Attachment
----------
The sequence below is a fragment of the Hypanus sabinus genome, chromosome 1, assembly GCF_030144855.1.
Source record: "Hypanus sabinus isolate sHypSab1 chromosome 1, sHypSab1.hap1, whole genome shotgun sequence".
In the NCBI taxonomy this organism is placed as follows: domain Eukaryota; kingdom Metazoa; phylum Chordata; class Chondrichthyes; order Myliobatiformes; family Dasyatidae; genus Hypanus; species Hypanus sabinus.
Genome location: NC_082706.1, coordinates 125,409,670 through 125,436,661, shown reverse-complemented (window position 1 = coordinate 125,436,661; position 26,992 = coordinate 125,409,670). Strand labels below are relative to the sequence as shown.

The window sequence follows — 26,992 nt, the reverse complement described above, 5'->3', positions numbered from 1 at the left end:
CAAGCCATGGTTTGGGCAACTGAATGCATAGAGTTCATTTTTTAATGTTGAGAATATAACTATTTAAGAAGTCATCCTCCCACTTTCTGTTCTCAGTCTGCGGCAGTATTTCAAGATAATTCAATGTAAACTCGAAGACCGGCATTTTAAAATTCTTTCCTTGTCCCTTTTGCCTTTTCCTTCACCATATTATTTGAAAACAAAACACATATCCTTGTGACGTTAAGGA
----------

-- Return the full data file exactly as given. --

The sequence below is a fragment of the Hypanus sabinus genome, chromosome 1, assembly GCF_030144855.1.
Source record: "Hypanus sabinus isolate sHypSab1 chromosome 1, sHypSab1.hap1, whole genome shotgun sequence".
In the NCBI taxonomy this organism is placed as follows: domain Eukaryota; kingdom Metazoa; phylum Chordata; class Chondrichthyes; order Myliobatiformes; family Dasyatidae; genus Hypanus; species Hypanus sabinus.
Genome location: NC_082706.1, coordinates 125,409,670 through 125,436,661, shown reverse-complemented (window position 1 = coordinate 125,436,661; position 26,992 = coordinate 125,409,670). Strand labels below are relative to the sequence as shown.

The window sequence follows — 26,992 nt, the reverse complement described above, 5'->3', positions numbered from 1 at the left end:
CAAGCCATGGTTTGGGCAACTGAATGCATAGAGTTCATTTTTTAATGTTGAGAATATAACTATTTAAGAAGTCATCCTCCCACTTTCTGTTCTCAGTCTGCGGCAGTATTTCAAGATAATTCAATGTAAACTCGAAGACCGGCATTTTAAAATTCTTTCCTTGTCCCTTTTGCCTTTTCCTTCACCATATTATTTGAAAACAAAACACATATCCTTGTGACGTTAAGGA